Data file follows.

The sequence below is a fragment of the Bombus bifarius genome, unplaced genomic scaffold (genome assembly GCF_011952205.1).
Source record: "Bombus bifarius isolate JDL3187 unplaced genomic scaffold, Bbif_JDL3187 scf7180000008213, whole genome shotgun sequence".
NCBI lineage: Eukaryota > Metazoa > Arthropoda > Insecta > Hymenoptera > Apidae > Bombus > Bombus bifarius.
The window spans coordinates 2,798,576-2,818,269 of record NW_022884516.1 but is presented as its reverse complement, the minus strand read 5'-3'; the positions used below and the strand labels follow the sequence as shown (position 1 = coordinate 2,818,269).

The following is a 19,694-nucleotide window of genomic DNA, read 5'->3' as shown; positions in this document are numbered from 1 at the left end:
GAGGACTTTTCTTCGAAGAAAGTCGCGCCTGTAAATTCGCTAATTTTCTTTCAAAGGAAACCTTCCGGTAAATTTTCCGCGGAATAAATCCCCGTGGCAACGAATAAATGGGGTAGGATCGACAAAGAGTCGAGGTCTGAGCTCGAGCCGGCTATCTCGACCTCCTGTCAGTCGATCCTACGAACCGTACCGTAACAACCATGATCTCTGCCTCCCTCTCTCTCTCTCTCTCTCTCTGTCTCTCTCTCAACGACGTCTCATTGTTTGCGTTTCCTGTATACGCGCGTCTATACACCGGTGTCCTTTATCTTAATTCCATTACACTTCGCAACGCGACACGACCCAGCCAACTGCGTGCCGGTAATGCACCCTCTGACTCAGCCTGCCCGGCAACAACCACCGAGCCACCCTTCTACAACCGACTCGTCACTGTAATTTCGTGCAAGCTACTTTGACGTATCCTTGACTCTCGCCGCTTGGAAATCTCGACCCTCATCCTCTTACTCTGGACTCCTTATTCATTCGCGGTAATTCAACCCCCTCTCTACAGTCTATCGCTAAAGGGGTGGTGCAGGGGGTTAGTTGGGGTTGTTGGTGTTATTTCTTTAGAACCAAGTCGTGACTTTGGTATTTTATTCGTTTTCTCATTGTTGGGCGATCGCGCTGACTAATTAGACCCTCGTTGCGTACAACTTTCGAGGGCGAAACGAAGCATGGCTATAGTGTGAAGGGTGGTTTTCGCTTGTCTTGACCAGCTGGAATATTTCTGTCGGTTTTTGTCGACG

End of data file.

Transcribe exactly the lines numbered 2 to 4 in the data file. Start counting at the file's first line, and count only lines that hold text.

Source record: "Bombus bifarius isolate JDL3187 unplaced genomic scaffold, Bbif_JDL3187 scf7180000008213, whole genome shotgun sequence".
NCBI lineage: Eukaryota > Metazoa > Arthropoda > Insecta > Hymenoptera > Apidae > Bombus > Bombus bifarius.
The window spans coordinates 2,798,576-2,818,269 of record NW_022884516.1 but is presented as its reverse complement, the minus strand read 5'-3'; the positions used below and the strand labels follow the sequence as shown (position 1 = coordinate 2,818,269).